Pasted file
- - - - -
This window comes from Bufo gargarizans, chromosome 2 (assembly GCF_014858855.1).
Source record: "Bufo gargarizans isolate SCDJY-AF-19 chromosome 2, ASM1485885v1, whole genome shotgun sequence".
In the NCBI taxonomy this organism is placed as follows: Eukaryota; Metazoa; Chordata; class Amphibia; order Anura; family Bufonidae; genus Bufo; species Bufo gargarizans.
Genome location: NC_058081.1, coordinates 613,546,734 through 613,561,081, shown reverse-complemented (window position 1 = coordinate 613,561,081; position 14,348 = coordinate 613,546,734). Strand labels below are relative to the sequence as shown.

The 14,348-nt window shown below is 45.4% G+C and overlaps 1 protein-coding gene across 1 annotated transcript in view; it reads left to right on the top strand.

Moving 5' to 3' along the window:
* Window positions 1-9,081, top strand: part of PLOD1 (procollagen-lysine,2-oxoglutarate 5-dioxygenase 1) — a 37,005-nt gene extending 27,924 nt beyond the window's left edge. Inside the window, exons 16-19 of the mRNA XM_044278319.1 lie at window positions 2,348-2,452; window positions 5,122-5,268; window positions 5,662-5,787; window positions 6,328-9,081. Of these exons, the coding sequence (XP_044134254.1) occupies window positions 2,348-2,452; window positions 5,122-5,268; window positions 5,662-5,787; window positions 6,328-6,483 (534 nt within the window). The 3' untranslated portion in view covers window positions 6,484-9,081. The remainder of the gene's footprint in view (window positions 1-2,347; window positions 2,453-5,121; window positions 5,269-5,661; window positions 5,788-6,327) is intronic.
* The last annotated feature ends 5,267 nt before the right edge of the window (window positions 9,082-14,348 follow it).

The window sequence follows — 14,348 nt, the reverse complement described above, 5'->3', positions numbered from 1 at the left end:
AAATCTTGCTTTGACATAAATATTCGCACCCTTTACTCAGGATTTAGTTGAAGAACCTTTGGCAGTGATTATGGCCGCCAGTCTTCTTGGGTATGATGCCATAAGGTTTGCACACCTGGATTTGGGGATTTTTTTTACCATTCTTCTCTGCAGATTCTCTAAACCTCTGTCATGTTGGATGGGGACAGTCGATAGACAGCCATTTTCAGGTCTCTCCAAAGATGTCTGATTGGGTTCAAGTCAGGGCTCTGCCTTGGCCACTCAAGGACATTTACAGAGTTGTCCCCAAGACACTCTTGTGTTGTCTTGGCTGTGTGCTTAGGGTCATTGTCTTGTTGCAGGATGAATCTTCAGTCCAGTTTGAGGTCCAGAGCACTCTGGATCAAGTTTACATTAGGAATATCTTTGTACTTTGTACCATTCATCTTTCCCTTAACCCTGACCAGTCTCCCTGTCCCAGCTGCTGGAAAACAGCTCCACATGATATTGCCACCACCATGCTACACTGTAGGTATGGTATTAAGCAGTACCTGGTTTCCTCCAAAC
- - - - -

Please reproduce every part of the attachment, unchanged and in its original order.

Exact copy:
This window comes from Bufo gargarizans, chromosome 2 (assembly GCF_014858855.1).
Source record: "Bufo gargarizans isolate SCDJY-AF-19 chromosome 2, ASM1485885v1, whole genome shotgun sequence".
In the NCBI taxonomy this organism is placed as follows: Eukaryota; Metazoa; Chordata; class Amphibia; order Anura; family Bufonidae; genus Bufo; species Bufo gargarizans.
Genome location: NC_058081.1, coordinates 613,546,734 through 613,561,081, shown reverse-complemented (window position 1 = coordinate 613,561,081; position 14,348 = coordinate 613,546,734). Strand labels below are relative to the sequence as shown.

The 14,348-nt window shown below is 45.4% G+C and overlaps 1 protein-coding gene across 1 annotated transcript in view; it reads left to right on the top strand.

Moving 5' to 3' along the window:
* Window positions 1-9,081, top strand: part of PLOD1 (procollagen-lysine,2-oxoglutarate 5-dioxygenase 1) — a 37,005-nt gene extending 27,924 nt beyond the window's left edge. Inside the window, exons 16-19 of the mRNA XM_044278319.1 lie at window positions 2,348-2,452; window positions 5,122-5,268; window positions 5,662-5,787; window positions 6,328-9,081. Of these exons, the coding sequence (XP_044134254.1) occupies window positions 2,348-2,452; window positions 5,122-5,268; window positions 5,662-5,787; window positions 6,328-6,483 (534 nt within the window). The 3' untranslated portion in view covers window positions 6,484-9,081. The remainder of the gene's footprint in view (window positions 1-2,347; window positions 2,453-5,121; window positions 5,269-5,661; window positions 5,788-6,327) is intronic.
* The last annotated feature ends 5,267 nt before the right edge of the window (window positions 9,082-14,348 follow it).

The window sequence follows — 14,348 nt, the reverse complement described above, 5'->3', positions numbered from 1 at the left end:
AAATCTTGCTTTGACATAAATATTCGCACCCTTTACTCAGGATTTAGTTGAAGAACCTTTGGCAGTGATTATGGCCGCCAGTCTTCTTGGGTATGATGCCATAAGGTTTGCACACCTGGATTTGGGGATTTTTTTTACCATTCTTCTCTGCAGATTCTCTAAACCTCTGTCATGTTGGATGGGGACAGTCGATAGACAGCCATTTTCAGGTCTCTCCAAAGATGTCTGATTGGGTTCAAGTCAGGGCTCTGCCTTGGCCACTCAAGGACATTTACAGAGTTGTCCCCAAGACACTCTTGTGTTGTCTTGGCTGTGTGCTTAGGGTCATTGTCTTGTTGCAGGATGAATCTTCAGTCCAGTTTGAGGTCCAGAGCACTCTGGATCAAGTTTACATTAGGAATATCTTTGTACTTTGTACCATTCATCTTTCCCTTAACCCTGACCAGTCTCCCTGTCCCAGCTGCTGGAAAACAGCTCCACATGATATTGCCACCACCATGCTACACTGTAGGTATGGTATTAAGCAGTACCTGGTTTCCTCCAAAC